As the debate over the cost of workplace wellness rages on, several organizations are stepping forward to point out that the cost of employee health isn’t the problem.
Rapidly evolving technology in the workplace is making business more agile, many jobs easier, and everyone more connected in general. It’s also slowly killing us.
The majority of workers in the United States—80 percent according to the CDC in 2013—work in jobs that require little or no physical activity, and do not meet weekly activity goals to maintain a healthy lifestyle. The U.S. Department of Labor has concluded that the annual financial impact of poor health is $1.8 trillion. Stress management platform meQuilibrium shared in a new survey that 78 percent of workers put their stress levels at medium to very high. And don’t get started on the smokers’ statistics.
Much of this can be blamed on our reliance on devices for work. Even worse is the 24/7 connectivity expectations many companies expect their employees to adhere to, which contributes to heightened stress outside of the workplace.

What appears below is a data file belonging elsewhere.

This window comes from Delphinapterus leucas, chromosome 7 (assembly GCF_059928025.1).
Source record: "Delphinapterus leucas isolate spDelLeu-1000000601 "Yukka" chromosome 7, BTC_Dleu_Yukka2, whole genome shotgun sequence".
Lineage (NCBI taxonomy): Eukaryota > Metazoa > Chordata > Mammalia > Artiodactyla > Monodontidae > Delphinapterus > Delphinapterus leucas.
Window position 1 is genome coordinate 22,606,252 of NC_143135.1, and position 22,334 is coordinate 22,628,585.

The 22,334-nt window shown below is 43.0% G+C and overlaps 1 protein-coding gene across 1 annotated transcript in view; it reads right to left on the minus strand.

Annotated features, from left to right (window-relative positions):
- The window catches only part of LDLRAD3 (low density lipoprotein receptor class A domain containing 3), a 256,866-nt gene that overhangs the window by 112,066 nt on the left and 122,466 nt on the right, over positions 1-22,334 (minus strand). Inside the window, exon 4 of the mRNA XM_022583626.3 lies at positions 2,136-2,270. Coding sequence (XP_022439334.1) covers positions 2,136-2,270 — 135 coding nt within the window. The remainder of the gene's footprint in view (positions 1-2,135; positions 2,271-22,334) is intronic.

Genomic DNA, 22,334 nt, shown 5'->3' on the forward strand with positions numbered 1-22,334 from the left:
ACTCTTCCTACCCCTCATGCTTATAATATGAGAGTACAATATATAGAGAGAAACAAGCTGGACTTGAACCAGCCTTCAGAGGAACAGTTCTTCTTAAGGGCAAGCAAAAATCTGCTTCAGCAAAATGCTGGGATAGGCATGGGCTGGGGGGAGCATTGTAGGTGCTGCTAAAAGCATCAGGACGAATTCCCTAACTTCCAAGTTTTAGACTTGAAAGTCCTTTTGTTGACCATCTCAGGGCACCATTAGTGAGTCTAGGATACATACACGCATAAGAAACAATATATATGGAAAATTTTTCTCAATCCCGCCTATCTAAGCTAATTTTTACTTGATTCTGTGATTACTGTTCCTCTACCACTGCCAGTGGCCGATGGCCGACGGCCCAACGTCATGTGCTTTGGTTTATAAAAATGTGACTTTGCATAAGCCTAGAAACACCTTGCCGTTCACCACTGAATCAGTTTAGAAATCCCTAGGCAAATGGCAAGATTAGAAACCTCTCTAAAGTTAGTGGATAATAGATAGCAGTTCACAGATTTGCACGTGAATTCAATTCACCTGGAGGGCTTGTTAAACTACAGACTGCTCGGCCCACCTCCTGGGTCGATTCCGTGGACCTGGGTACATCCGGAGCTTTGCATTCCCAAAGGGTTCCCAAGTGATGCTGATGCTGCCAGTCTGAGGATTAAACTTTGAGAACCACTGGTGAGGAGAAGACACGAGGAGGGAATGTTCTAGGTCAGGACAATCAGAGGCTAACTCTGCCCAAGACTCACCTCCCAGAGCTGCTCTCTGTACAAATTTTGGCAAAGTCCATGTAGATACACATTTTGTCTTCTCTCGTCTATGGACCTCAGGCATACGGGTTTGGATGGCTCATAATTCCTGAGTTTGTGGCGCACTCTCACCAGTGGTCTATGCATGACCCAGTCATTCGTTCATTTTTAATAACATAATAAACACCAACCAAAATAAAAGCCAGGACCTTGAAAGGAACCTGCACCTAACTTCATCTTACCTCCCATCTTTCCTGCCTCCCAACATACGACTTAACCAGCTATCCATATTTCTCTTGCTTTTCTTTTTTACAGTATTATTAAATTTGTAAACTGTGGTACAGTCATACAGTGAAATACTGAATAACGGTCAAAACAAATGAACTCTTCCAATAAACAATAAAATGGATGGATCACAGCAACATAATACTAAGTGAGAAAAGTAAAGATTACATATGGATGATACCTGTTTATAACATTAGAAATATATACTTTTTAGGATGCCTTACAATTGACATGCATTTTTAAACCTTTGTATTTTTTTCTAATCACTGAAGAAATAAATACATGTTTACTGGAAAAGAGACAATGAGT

“We’re checking our smartphones 150 times a day, how focused can we really be? All of this time in front of screens, for work and in our personal lives, means we’re not exercising and eating well, and all of this feeds into a vicious cycle of poor health choices,” noted Shawn La Vana, Head of Marketing, Virgin Pulse, and participant in the Global Wellness Institute’s July 2015 Roundtable.
American workers are burned out, overworked, and often unhealthy, and very few people and companies are committed to fixing the problem.
There have been radical suggestions for change like from Mexican billionaire Carlos Slim, who is a proponent of an 11-hour, 3-day work week. There are other voices out there too—Ariana Huffington stands out in the space—calling for a workplace wellness revolution.
It’s not all bad news and statistics: many industries and companies are getting on the right track in regard to workplace wellness. Some (like Google, Fitbit, Zappos, and many others) are setting the example, and more and more companies are following. Today, nearly 80 percent of people who work for organizations with 50 or more employees have access to a wellness program, according to a 2013 RAND study.
What needs to be understood in corporate America is that workplace wellness is not a buzz phrase or trend. It’s a reality that, if realized, can bring tremendous value to your employees and ultimately your company. But only if you do it right. A Virgin HealthMiles/Workforce survey found that only half of employees surveyed said they have a good understanding of how to participate in health and wellness programs being offered by their employers.